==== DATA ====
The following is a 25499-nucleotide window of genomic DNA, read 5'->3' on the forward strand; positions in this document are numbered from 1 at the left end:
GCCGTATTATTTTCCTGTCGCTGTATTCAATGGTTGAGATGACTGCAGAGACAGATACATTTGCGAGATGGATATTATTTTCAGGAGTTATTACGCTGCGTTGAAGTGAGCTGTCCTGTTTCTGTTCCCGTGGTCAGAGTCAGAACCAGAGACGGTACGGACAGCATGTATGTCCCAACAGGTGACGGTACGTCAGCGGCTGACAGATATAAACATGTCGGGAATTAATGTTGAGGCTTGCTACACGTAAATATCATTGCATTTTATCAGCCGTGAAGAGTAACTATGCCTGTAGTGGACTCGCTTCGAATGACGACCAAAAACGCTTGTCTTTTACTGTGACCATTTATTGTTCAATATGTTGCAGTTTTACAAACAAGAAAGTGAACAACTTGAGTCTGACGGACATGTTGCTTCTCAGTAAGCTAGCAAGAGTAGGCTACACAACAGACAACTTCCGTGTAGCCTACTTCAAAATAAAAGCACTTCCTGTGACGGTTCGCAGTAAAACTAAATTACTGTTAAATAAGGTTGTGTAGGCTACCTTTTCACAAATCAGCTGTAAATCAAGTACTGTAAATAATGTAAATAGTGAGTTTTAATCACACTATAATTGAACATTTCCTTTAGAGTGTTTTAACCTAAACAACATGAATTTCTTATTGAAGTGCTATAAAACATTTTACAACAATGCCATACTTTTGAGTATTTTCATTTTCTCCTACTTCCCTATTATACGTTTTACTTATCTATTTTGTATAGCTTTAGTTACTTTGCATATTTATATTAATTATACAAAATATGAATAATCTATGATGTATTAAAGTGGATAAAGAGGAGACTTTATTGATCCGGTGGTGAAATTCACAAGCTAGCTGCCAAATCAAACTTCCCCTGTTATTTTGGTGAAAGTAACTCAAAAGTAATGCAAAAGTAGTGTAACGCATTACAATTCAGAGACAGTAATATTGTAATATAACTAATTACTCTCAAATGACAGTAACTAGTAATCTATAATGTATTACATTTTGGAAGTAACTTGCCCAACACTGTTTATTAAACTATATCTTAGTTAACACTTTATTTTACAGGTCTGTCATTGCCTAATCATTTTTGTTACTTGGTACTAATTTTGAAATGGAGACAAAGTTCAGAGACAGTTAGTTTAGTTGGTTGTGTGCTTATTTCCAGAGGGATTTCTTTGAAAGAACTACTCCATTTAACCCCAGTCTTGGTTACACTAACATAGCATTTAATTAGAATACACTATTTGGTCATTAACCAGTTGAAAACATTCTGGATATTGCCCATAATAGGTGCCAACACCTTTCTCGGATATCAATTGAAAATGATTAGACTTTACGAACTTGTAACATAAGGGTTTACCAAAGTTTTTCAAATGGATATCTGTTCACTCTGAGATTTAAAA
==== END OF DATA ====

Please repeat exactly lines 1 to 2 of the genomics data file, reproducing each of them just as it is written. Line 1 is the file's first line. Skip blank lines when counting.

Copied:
The following is a 25499-nucleotide window of genomic DNA, read 5'->3' on the forward strand; positions in this document are numbered from 1 at the left end:
GCCGTATTATTTTCCTGTCGCTGTATTCAATGGTTGAGATGACTGCAGAGACAGATACATTTGCGAGATGGATATTATTTTCAGGAGTTATTACGCTGCGTTGAAGTGAGCTGTCCTGTTTCTGTTCCCGTGGTCAGAGTCAGAACCAGAGACGGTACGGACAGCATGTATGTCCCAACAGGTGACGGTACGTCAGCGGCTGACAGATATAAACATGTCGGGAATTAATGTTGAGGCTTGCTACACGTAAATATCATTGCATTTTATCAGCCGTGAAGAGTAACTATGCCTGTAGTGGACTCGCTTCGAATGACGACCAAAAACGCTTGTCTTTTACTGTGACCATTTATTGTTCAATATGTTGCAGTTTTACAAACAAGAAAGTGAACAACTTGAGTCTGACGGACATGTTGCTTCTCAGTAAGCTAGCAAGAGTAGGCTACACAACAGACAACTTCCGTGTAGCCTACTTCAAAATAAAAGCACTTCCTGTGACGGTTCGCAGTAAAACTAAATTACTGTTAAATAAGGTTGTGTAGGCTACCTTTTCACAAATCAGCTGTAAATCAAGTACTGTAAATAATGTAAATAGTGAGTTTTAATCACACTATAATTGAACATTTCCTTTAGAGTGTTTTAACCTAAACAACATGAATTTCTTATTGAAGTGCTATAAAACATTTTACAACAATGCCATACTTTTGAGTATTTTCATTTTCTCCTACTTCCCTATTATACGTTTTACTTATCTATTTTGTATAGCTTTAGTTACTTTGCATATTTATATTAATTATACAAAATATGAATAATCTATGATGTATTAAAGTGGATAAAGAGGAGACTTTATTGATCCGGTGGTGAAATTCACAAGCTAGCTGCCAAATCAAACTTCCCCTGTTATTTTGGTGAAAGTAACTCAAAAGTAATGCAAAAGTAGTGTAACGCATTACAATTCAGAGACAGTAATATTGTAATATAACTAATTACTCTCAAATGACAGTAACTAGTAATCTATAATGTATTACATTTTGGAAGTAACTTGCCCAACACTGTTTATTAAACTATATCTTAGTTAACACTTTATTTTACAGGTCTGTCATTGCCTAATCATTTTTGTTACTTGGTACTAATTTTGAAATGGAGACAAAGTTCAGAGACAGTTAGTTTAGTTGGTTGTGTGCTTATTTCCAGAGGGATTTCTTTGAAAGAACTACTCCATTTAACCCCAGTCTTGGTTACACTAACATAGCATTTAATTAGAATACACTATTTGGTCATTAACCAGTTGAAAACATTCTGGATATTGCCCATAATAGGTGCCAACACCTTTCTCGGATATCAATTGAAAATGATTAGACTTTACGAACTTGTAACATAAGGGTTTACCAAAGTTTTTCAAATGGATATCTGTTCACTCTGAGATTTAAAA